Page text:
While Japan as a whole has been closely studied, and while much and varied information has been gathered about the country and its people, one half of the population has been left entirely unnoticed, passed over with brief mention, or altogether misunderstood. It is of this neglected half that I have written, in the hope that the whole fabric of Japanese social life will be better comprehended when the women of the country, and so the homes that they make, are better known and understood.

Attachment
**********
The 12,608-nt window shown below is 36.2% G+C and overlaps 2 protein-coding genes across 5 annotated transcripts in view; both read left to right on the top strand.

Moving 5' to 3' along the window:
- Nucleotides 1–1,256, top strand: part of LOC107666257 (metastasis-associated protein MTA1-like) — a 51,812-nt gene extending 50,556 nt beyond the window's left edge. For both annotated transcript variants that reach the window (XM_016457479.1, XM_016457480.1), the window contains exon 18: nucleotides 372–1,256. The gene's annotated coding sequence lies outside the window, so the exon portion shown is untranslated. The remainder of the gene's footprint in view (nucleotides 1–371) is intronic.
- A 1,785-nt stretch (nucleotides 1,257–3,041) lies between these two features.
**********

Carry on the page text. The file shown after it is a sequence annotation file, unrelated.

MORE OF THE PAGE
th to the backs of older brothers or sisters, and living in the streets in all weathers. When it is cold, the sister's haori, or coat, serves as an extra covering for the baby as well; and when the sun is hot, the sister's parasol keeps off its rays from the bobbing bald head.[*8] Living in public, as the Japanese babies do, they soon acquire an intelligent, interested look, and seem to enjoy the games of the elder children, upon whose backs they are carried, as much as the players themselves. Babies of the middle classes do not live in public in this way, but ride about upon the backs of their nurses until they are old enough to toddle by themselves, and they are not so often seen in the streets; as few but the poorest Japanese, even in the large cities, are unable to have a pleasant bit of garden in which the children can play and take the air. The children of the richest families, the nobility, and the imperial family, are never carried about in this way. The young child is borne in the arms of an